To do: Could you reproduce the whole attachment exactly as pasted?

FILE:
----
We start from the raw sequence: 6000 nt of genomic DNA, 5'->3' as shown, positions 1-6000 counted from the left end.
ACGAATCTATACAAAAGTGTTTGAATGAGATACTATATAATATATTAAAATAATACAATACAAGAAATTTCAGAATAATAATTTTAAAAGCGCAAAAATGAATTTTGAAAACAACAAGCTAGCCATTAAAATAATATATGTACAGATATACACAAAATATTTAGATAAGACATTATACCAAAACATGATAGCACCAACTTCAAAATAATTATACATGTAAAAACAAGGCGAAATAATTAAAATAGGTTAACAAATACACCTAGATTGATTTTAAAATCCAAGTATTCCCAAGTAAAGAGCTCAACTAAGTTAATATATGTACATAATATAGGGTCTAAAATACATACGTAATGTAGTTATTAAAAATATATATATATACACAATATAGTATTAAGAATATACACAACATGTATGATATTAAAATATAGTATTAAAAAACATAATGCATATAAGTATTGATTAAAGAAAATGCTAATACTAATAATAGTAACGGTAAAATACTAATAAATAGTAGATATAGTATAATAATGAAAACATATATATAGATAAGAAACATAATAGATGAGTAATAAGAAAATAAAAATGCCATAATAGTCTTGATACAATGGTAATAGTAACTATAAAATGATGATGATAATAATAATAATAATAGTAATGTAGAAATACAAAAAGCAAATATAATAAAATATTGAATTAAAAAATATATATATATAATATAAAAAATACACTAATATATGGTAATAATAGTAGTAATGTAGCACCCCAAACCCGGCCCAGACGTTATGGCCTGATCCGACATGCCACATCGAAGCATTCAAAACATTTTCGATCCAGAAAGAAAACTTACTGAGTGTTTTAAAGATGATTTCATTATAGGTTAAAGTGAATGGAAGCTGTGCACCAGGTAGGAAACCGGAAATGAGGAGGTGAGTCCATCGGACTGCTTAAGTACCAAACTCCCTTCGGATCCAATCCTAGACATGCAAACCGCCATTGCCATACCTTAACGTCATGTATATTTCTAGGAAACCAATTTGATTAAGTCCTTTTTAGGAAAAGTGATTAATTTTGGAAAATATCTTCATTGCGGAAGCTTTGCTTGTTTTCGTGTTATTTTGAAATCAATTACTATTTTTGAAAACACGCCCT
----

We start from the raw sequence: 6000 nt of genomic DNA, 5'->3' as shown, positions 1-6000 counted from the left end.
ACGAATCTATACAAAAGTGTTTGAATGAGATACTATATAATATATTAAAATAATACAATACAAGAAATTTCAGAATAATAATTTTAAAAGCGCAAAAATGAATTTTGAAAACAACAAGCTAGCCATTAAAATAATATATGTACAGATATACACAAAATATTTAGATAAGACATTATACCAAAACATGATAGCACCAACTTCAAAATAATTATACATGTAAAAACAAGGCGAAATAATTAAAATAGGTTAACAAATACACCTAGATTGATTTTAAAATCCAAGTATTCCCAAGTAAAGAGCTCAACTAAGTTAATATATGTACATAATATAGGGTCTAAAATACATACGTAATGTAGTTATTAAAAATATATATATATACACAATATAGTATTAAGAATATACACAACATGTATGATATTAAAATATAGTATTAAAAAACATAATGCATATAAGTATTGATTAAAGAAAATGCTAATACTAATAATAGTAACGGTAAAATACTAATAAATAGTAGATATAGTATAATAATGAAAACATATATATAGATAAGAAACATAATAGATGAGTAATAAGAAAATAAAAATGCCATAATAGTCTTGATACAATGGTAATAGTAACTATAAAATGATGATGATAATAATAATAATAATAGTAATGTAGAAATACAAAAAGCAAATATAATAAAATATTGAATTAAAAAATATATATATATAATATAAAAAATACACTAATATATGGTAATAATAGTAGTAATGTAGCACCCCAAACCCGGCCCAGACGTTATGGCCTGATCCGACATGCCACATCGAAGCATTCAAAACATTTTCGATCCAGAAAGAAAACTTACTGAGTGTTTTAAAGATGATTTCATTATAGGTTAAAGTGAATGGAAGCTGTGCACCAGGTAGGAAACCGGAAATGAGGAGGTGAGTCCATCGGACTGCTTAAGTACCAAACTCCCTTCGGATCCAATCCTAGACATGCAAACCGCCATTGCCATACCTTAACGTCATGTATATTTCTAGGAAACCAATTTGATTAAGTCCTTTTTAGGAAAAGTGATTAATTTTGGAAAATATCTTCATTGCGGAAGCTTTGCTTGTTTTCGTGTTATTTTGAAATCAATTACTATTTTTGAAAACACGCCCT